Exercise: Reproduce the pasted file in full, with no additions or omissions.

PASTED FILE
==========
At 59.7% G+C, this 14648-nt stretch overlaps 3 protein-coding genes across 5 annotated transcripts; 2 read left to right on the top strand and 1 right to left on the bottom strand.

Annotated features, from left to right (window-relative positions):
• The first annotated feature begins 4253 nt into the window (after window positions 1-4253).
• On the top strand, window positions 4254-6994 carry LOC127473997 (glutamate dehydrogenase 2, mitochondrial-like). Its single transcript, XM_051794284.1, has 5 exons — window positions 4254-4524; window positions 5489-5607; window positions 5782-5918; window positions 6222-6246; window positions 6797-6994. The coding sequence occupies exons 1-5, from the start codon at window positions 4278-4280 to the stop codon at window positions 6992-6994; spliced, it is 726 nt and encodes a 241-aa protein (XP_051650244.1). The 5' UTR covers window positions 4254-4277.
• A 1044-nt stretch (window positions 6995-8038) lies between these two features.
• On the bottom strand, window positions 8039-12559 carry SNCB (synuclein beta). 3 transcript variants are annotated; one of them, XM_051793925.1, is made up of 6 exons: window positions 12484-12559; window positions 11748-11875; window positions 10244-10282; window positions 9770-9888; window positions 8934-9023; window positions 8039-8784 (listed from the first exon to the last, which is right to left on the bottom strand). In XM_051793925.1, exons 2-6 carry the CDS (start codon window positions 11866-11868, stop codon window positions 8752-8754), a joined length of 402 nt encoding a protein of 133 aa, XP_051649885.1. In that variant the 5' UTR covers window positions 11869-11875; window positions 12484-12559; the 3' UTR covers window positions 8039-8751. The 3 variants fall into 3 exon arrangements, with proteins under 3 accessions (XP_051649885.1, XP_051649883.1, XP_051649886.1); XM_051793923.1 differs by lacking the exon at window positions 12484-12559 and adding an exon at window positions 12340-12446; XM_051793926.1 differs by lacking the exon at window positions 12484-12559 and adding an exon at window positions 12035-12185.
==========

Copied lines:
At 59.7% G+C, this 14648-nt stretch overlaps 3 protein-coding genes across 5 annotated transcripts; 2 read left to right on the top strand and 1 right to left on the bottom strand.

Annotated features, from left to right (window-relative positions):
• The first annotated feature begins 4253 nt into the window (after window positions 1-4253).
• On the top strand, window positions 4254-6994 carry LOC127473997 (glutamate dehydrogenase 2, mitochondrial-like). Its single transcript, XM_051794284.1, has 5 exons — window positions 4254-4524; window positions 5489-5607; window positions 5782-5918; window positions 6222-6246; window positions 6797-6994. The coding sequence occupies exons 1-5, from the start codon at window positions 4278-4280 to the stop codon at window positions 6992-6994; spliced, it is 726 nt and encodes a 241-aa protein (XP_051650244.1). The 5' UTR covers window positions 4254-4277.
• A 1044-nt stretch (window positions 6995-8038) lies between these two features.
• On the bottom strand, window positions 8039-12559 carry SNCB (synuclein beta). 3 transcript variants are annotated; one of them, XM_051793925.1, is made up of 6 exons: window positions 12484-12559; window positions 11748-11875; window positions 10244-10282; window positions 9770-9888; window positions 8934-9023; window positions 8039-8784 (listed from the first exon to the last, which is right to left on the bottom strand). In XM_051793925.1, exons 2-6 carry the CDS (start codon window positions 11866-11868, stop codon window positions 8752-8754), a joined length of 402 nt encoding a protein of 133 aa, XP_051649885.1. In that variant the 5' UTR covers window positions 11869-11875; window positions 12484-12559; the 3' UTR covers window positions 8039-8751. The 3 variants fall into 3 exon arrangements, with proteins under 3 accessions (XP_051649885.1, XP_051649883.1, XP_051649886.1); XM_051793923.1 differs by lacking the exon at window positions 12484-12559 and adding an exon at window positions 12340-12446; XM_051793926.1 differs by lacking the exon at window positions 12484-12559 and adding an exon at window positions 12035-12185.